Inclusion Criteria: - Age: 50-75 - Men and Women (women must be post-menopausal) - Body Mass Index must be below 40 (to exclude for extreme obesity, which can confound outcomes) - Must be a first or second degree family member providing unpaid caregiving for an adult relative with Alzheimer's disease or other dementias of longer than 6 months since diagnosis. - Must report providing care for 10 or more hours per week. - Perceived stress ≥ 15 for adults 65 and older; Perceived stress ≥ 18 for adults aged 50-64. (0.5 standard deviation above national average for adults) - Do not meet Center for Disease Control recommendations for exercise (150 minutes per week of moderate activity levels or 75 minutes of vigorous) Exclusion Criteria: - Major Chronic Disease that interferes with activity levels as advised by a medical practitioner (Autoimmune disorders; severe asthma; lung disease - emphysema or chronic bronchitis; history of stroke, heart attack, cardiovascular disease, epilepsy, or brain injury) - Heart attack in the past 6 months or repeated experience of chest pain or pressure, and/or arrhythmia. - Cancer that is not in remission. Those who underwent chemotherapy or radiation within the past 5 years will be excluded. - Eating Disorders - Current substance dependence that can interfere with activity engagement. - Current Post Traumatic Stress Disorder - Current or recent smoking status. We will exclude current smokers and past smokers (who quit within the past 5 years). - Confounding medications- Oral Steroids containing prescription drugs use and any other drugs that might interfere with the outcome measures. - Current major injuries - Any physical impairment that prevent participation in moderate levels of physical activity (e.g. musculoskeletal problems, prosthesis) - Inability to walk a block or climb stairs without chest pain, losing breath, or dizziness

Additional Information

Official title The Effects of Exercise and Life Stress on Telomere Maintenance and Cardiovascular Disease Risk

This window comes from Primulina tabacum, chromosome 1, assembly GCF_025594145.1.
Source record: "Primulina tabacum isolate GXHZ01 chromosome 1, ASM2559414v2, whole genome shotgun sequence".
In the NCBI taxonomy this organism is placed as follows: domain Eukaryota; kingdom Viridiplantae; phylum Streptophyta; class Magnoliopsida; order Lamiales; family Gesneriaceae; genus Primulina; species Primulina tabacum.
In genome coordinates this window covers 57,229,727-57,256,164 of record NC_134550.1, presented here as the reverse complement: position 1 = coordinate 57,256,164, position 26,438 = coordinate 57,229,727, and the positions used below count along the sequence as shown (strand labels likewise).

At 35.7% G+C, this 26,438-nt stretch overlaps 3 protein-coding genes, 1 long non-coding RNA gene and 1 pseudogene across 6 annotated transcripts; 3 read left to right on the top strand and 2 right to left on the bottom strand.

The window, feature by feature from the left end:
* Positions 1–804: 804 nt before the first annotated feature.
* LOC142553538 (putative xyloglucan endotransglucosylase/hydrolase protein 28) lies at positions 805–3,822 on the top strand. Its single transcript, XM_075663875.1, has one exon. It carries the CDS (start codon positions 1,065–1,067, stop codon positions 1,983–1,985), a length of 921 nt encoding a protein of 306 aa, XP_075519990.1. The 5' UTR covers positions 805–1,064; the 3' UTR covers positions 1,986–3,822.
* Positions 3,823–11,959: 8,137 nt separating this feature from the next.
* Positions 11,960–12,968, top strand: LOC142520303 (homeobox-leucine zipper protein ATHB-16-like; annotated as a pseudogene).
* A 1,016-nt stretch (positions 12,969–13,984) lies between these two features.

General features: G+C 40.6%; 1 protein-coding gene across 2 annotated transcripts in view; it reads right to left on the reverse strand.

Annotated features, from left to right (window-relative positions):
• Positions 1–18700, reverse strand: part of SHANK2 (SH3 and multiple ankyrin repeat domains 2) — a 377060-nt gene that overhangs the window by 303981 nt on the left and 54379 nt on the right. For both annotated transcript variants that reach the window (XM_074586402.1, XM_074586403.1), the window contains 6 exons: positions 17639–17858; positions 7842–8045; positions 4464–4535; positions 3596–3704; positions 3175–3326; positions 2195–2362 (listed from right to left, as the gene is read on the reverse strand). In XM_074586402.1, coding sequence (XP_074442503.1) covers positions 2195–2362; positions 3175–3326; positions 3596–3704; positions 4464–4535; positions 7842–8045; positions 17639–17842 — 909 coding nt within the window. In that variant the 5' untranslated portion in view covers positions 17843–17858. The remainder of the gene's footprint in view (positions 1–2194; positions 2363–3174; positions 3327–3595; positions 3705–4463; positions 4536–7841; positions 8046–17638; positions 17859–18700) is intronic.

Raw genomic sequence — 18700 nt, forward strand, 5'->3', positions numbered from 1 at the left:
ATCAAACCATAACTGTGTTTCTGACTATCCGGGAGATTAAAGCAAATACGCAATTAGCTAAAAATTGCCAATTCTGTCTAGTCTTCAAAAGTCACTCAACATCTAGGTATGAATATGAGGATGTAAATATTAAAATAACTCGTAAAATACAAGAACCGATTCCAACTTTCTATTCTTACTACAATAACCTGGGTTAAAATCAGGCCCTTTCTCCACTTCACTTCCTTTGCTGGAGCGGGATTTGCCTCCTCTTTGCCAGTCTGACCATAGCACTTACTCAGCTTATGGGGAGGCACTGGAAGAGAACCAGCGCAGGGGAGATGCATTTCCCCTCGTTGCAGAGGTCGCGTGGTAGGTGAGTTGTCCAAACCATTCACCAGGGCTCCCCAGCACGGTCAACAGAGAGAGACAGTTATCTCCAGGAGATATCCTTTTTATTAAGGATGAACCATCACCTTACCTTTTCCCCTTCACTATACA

Principal investigator Eli Puterman, PhD
Description The investigators will prospectively examine whether an aerobic training intervention will alter markers of immune cell aging (i.e. increase telomerase activity in peripheral blood mononuclear cells, telomere length in peripheral blood mononuclear cells and leukocytes, mitochondrial function, epigenetic profiles, and mRNA expression), improve exercise capacity and blood pressure, and decrease psychological distress over 24 weeks in 32 caregivers compared to 32 age-matched wait list control caregivers. Our sample will be comprised of caregivers who provide unpaid care for a family member diagnosed with Alzheimer's disease or other dementia. Participants in the study will be highly stressed and inactive male and female caregivers of family members with Alzheimer's disease or other dementia. All eligible participants will complete one week of ecological momentary assessments (EMA) to examine whether (1) previously unfit, high-stressed caregivers benefit psychologically from becoming active, (2) this benefit is derived through changes in how caregivers react to and recover from stressful events, and (3) whether these salubrious psychological effects mediate changes in biological outcomes (e.g., cellular aging). Next, participants will participate in a one-week run-in period of stretching 30 minutes on 4 separate days prior to randomization to guarantee that the investigators are randomizing well-informed participants that are willing and able to complete the expected exercise. Next, participants are randomized into the aerobic exercise or wait list control arm. In the 24th week of the study, participants complete a second week of the EMAs sub-study, and return after week 24 for a final blood draw. Research study assessments consist of self-report questionnaires, body composition, physical performance and fitness tests, and a fasting blood draw. The follow-up visit, 24 weeks later, consists of a repeat of the same morning health visit.
Trial information was received from ClinicalTrials.gov and was last updated in January 2016.
Information provided to ClinicalTrials.gov by University of California, San Francisco.